1848 – 1907
Industrial Revolution II

Post-Impressionism
Seurat's A Sunday on La Grande Jatte - 1884


Georges Seurat, A Sunday on La Grande Jatte - 1884, oil on canvas,  1884-86
(Art Institute of Chicago)

Speakers: Dr. Beth Harris, Dr. Steven Zucker

View this painting up close in the Google Art Project

 

Your Comments (3)

Previous Comments

Allison wrote on Thursday, March 10, 2011

I’m actually shocked to find out that A Sunday on La Grande Jatte is so large; I had always envisioned it being so tiny. On another note, the speakers suggest that the figures in the painting are all bourgeoisie, but I beg to differ. The man in the bottom left hand corner sticks out like a sore thumb with his muscle shirt and as I examine the figures more so it seems that there are lower, middle and upper class people depicted. I’m just wondering if Seurat was influenced by the Communist Manifesto that had came out 30 years prior. One could read this work from a Marxist perspective, making a statement about the isolation of proletariat by the bourgeoisie (which is evident in the lack of lower class people on the Island).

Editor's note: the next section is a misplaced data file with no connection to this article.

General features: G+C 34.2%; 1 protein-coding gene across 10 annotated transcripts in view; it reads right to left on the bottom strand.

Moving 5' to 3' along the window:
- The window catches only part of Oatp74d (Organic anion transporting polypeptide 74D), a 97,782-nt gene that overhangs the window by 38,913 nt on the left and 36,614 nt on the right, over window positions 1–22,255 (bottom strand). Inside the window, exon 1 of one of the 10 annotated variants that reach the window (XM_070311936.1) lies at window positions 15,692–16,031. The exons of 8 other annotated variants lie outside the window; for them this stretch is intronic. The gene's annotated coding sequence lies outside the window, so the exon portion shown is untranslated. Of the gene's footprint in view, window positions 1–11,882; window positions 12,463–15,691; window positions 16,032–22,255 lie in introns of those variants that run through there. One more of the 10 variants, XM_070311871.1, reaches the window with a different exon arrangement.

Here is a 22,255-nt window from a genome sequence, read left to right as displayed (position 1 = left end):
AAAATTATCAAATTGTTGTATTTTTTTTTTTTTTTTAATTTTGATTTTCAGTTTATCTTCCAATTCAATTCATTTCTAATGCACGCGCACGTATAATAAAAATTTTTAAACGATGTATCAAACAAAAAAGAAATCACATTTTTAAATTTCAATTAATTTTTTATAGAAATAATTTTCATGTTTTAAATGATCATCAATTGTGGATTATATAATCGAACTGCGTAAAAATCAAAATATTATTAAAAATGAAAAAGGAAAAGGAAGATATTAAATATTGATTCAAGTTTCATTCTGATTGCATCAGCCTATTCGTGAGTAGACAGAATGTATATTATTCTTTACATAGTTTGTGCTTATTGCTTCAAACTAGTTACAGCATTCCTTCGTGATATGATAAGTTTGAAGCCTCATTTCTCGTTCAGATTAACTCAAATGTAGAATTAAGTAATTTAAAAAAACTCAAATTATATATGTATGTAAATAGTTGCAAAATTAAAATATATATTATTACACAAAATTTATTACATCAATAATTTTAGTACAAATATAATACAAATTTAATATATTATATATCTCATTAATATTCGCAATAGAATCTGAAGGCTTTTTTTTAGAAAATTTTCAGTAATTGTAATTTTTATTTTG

Dayln Christensen wrote on Wednesday, July 11, 2012

It's interesting how the popular reputation of a painting precedes it. I was shocked, for example, to learn that the Mona Lisa was much smaller than I thought, about the size of a locker-poster.

Kate wrote on Friday, January 25, 2013

I thought the opening quote was very fitting. Seurat was indeed a scientist with color. When I first looked at this painting, I thought it was literally about a Sunday afternoon with people watching the boats. Instead, it's about the color composition and the optical experience that Seurat was so successful, yet organized about. He didn't need to mix up red and blue to achieve a

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